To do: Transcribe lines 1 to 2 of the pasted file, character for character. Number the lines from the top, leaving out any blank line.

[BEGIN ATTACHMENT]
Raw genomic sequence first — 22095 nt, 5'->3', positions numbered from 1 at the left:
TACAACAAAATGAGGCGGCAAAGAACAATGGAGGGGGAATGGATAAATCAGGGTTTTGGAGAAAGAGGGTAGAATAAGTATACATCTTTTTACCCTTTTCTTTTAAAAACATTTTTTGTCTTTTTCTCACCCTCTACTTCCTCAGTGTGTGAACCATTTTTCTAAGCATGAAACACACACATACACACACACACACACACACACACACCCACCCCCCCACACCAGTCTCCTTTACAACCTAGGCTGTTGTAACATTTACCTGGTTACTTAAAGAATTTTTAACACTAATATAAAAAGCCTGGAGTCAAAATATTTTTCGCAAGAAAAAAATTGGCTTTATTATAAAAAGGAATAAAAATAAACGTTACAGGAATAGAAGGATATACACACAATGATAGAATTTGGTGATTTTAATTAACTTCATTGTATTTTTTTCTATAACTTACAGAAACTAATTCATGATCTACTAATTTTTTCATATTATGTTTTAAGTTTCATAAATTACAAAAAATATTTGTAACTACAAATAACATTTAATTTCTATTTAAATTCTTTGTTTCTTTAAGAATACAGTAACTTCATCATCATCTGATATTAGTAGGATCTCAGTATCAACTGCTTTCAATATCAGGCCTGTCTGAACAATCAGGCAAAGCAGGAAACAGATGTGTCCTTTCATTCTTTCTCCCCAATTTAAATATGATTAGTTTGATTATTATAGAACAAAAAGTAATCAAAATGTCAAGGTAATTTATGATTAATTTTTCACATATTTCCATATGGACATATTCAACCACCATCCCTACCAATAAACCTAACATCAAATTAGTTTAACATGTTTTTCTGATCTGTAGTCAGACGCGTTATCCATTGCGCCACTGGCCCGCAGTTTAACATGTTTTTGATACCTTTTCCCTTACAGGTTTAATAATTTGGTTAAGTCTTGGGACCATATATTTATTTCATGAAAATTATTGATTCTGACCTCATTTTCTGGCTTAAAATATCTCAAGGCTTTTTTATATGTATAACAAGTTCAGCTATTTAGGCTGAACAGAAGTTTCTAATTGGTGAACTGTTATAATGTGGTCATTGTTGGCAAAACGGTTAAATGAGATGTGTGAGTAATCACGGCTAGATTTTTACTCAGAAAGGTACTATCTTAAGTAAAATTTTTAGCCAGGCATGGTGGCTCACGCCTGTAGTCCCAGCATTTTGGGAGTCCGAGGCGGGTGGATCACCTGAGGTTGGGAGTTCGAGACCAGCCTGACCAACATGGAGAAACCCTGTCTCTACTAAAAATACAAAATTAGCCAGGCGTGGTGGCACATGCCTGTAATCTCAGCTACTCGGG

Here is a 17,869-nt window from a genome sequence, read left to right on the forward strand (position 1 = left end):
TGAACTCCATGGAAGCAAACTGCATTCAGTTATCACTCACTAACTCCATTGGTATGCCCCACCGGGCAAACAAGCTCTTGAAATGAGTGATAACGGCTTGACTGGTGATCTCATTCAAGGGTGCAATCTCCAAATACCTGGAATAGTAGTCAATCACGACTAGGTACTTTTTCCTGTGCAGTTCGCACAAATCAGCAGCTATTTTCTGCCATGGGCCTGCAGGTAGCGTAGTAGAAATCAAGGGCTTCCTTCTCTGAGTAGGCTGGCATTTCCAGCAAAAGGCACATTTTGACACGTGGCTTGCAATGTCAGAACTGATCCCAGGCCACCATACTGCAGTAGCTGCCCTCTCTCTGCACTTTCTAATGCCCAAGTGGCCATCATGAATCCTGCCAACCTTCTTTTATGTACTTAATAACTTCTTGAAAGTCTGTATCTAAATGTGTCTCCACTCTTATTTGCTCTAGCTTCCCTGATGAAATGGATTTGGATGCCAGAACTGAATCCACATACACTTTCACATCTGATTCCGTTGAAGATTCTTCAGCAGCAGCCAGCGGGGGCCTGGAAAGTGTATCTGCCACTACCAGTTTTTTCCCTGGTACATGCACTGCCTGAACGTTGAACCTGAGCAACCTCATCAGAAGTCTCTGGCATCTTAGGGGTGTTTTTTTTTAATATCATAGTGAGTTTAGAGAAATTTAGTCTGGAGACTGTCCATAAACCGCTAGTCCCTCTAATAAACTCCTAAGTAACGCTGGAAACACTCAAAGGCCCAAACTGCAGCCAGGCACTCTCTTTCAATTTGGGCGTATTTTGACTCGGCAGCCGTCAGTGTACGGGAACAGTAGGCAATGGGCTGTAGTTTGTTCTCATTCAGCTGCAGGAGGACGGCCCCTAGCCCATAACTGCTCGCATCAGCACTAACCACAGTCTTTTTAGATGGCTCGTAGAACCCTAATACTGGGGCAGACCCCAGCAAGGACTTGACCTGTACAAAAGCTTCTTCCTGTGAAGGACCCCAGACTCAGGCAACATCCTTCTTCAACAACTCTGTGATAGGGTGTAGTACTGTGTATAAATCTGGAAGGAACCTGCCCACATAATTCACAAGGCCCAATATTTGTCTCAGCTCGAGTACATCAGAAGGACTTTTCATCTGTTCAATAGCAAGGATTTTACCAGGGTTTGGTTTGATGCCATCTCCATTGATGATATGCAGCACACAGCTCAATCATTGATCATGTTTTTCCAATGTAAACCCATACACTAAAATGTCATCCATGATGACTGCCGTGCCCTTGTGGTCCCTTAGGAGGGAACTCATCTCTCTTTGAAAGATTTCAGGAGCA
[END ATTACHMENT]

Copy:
Raw genomic sequence first — 22095 nt, 5'->3', positions numbered from 1 at the left:
TACAACAAAATGAGGCGGCAAAGAACAATGGAGGGGGAATGGATAAATCAGGGTTTTGGAGAAAGAGGGTAGAATAAGTATACATCTTTTTACCCTTTTCTTTTAAAAACATTTTTTGTCTTTTTCTCACCCTCTACTTCCTCAGTGTGTGAACCATTTTTCTAAGCATGAAACACACACATACACACACACACACACACACACACACCCACCCCCCCACACCAGTCTCCTTTACAACCTAGGCTGTTGTAACATTTACCTGGTTACTTAAAGAATTTTTAACACTAATATAAAAAGCCTGGAGTCAAAATATTTTTCGCAAGAAAAAAATTGGCTTTATTATAAAAAGGAATAAAAATAAACGTTACAGGAATAGAAGGATATACACACAATGATAGAATTTGGTGATTTTAATTAACTTCATTGTATTTTTTTCTATAACTTACAGAAACTAATTCATGATCTACTAATTTTTTCATATTATGTTTTAAGTTTCATAAATTACAAAAAATATTTGTAACTACAAATAACATTTAATTTCTATTTAAATTCTTTGTTTCTTTAAGAATACAGTAACTTCATCATCATCTGATATTAGTAGGATCTCAGTATCAACTGCTTTCAATATCAGGCCTGTCTGAACAATCAGGCAAAGCAGGAAACAGATGTGTCCTTTCATTCTTTCTCCCCAATTTAAATATGATTAGTTTGATTATTATAGAACAAAAAGTAATCAAAATGTCAAGGTAATTTATGATTAATTTTTCACATATTTCCATATGGACATATTCAACCACCATCCCTACCAATAAACCTAACATCAAATTAGTTTAACATGTTTTTCTGATCTGTAGTCAGACGCGTTATCCATTGCGCCACTGGCCCGCAGTTTAACATGTTTTTGATACCTTTTCCCTTACAGGTTTAATAATTTGGTTAAGTCTTGGGACCATATATTTATTTCATGAAAATTATTGATTCTGACCTCATTTTCTGGCTTAAAATATCTCAAGGCTTTTTTATATGTATAACAAGTTCAGCTATTTAGGCTGAACAGAAGTTTCTAATTGGTGAACTGTTATAATGTGGTCATTGTTGGCAAAACGGTTAAATGAGATGTGTGAGTAATCACGGCTAGATTTTTACTCAGAAAGGTACTATCTTAAGTAAAATTTTTAGCCAGGCATGGTGGCTCACGCCTGTAGTCCCAGCATTTTGGGAGTCCGAGGCGGGTGGATCACCTGAGGTTGGGAGTTCGAGACCAGCCTGACCAACATGGAGAAACCCTGTCTCTACTAAAAATACAAAATTAGCCAGGCGTGGTGGCACATGCCTGTAATCTCAGCTACTCGGG